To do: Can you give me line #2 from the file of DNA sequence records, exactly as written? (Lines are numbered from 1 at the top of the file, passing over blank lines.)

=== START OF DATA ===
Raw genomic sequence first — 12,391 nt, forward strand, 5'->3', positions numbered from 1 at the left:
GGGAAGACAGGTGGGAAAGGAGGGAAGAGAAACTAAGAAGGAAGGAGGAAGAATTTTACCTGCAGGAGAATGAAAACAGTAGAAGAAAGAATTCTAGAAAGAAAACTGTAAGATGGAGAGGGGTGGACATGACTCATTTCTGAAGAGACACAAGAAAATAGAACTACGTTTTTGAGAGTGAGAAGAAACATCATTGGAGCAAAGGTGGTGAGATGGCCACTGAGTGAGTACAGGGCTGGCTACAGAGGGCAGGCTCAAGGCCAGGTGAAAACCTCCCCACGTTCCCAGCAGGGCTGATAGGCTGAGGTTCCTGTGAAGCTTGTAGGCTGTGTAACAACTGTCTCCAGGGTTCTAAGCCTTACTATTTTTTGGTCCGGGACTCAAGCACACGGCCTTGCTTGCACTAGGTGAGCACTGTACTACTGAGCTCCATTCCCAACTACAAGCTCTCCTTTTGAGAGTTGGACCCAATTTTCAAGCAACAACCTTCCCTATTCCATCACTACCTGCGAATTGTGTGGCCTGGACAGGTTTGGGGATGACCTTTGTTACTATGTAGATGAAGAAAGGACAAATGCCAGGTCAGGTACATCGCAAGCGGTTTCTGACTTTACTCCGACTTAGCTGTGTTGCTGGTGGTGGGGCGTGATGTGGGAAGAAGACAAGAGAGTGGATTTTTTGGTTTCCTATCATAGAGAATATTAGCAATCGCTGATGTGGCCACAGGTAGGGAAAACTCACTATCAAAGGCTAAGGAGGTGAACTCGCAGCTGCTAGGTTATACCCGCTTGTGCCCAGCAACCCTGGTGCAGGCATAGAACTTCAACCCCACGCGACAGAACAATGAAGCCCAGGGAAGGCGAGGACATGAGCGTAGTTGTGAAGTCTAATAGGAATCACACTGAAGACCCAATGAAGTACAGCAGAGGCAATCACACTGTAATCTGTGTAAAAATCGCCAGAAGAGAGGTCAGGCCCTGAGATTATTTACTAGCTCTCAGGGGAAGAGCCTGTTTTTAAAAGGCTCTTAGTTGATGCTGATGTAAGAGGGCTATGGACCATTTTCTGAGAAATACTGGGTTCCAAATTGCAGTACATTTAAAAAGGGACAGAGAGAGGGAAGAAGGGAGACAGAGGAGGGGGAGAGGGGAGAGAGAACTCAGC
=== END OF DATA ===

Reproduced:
GGGAAGACAGGTGGGAAAGGAGGGAAGAGAAACTAAGAAGGAAGGAGGAAGAATTTTACCTGCAGGAGAATGAAAACAGTAGAAGAAAGAATTCTAGAAAGAAAACTGTAAGATGGAGAGGGGTGGACATGACTCATTTCTGAAGAGACACAAGAAAATAGAACTACGTTTTTGAGAGTGAGAAGAAACATCATTGGAGCAAAGGTGGTGAGATGGCCACTGAGTGAGTACAGGGCTGGCTACAGAGGGCAGGCTCAAGGCCAGGTGAAAACCTCCCCACGTTCCCAGCAGGGCTGATAGGCTGAGGTTCCTGTGAAGCTTGTAGGCTGTGTAACAACTGTCTCCAGGGTTCTAAGCCTTACTATTTTTTGGTCCGGGACTCAAGCACACGGCCTTGCTTGCACTAGGTGAGCACTGTACTACTGAGCTCCATTCCCAACTACAAGCTCTCCTTTTGAGAGTTGGACCCAATTTTCAAGCAACAACCTTCCCTATTCCATCACTACCTGCGAATTGTGTGGCCTGGACAGGTTTGGGGATGACCTTTGTTACTATGTAGATGAAGAAAGGACAAATGCCAGGTCAGGTACATCGCAAGCGGTTTCTGACTTTACTCCGACTTAGCTGTGTTGCTGGTGGTGGGGCGTGATGTGGGAAGAAGACAAGAGAGTGGATTTTTTGGTTTCCTATCATAGAGAATATTAGCAATCGCTGATGTGGCCACAGGTAGGGAAAACTCACTATCAAAGGCTAAGGAGGTGAACTCGCAGCTGCTAGGTTATACCCGCTTGTGCCCAGCAACCCTGGTGCAGGCATAGAACTTCAACCCCACGCGACAGAACAATGAAGCCCAGGGAAGGCGAGGACATGAGCGTAGTTGTGAAGTCTAATAGGAATCACACTGAAGACCCAATGAAGTACAGCAGAGGCAATCACACTGTAATCTGTGTAAAAATCGCCAGAAGAGAGGTCAGGCCCTGAGATTATTTACTAGCTCTCAGGGGAAGAGCCTGTTTTTAAAAGGCTCTTAGTTGATGCTGATGTAAGAGGGCTATGGACCATTTTCTGAGAAATACTGGGTTCCAAATTGCAGTACATTTAAAAAGGGACAGAGAGAGGGAAGAAGGGAGACAGAGGAGGGGGAGAGGGGAGAGAGAACTCAGC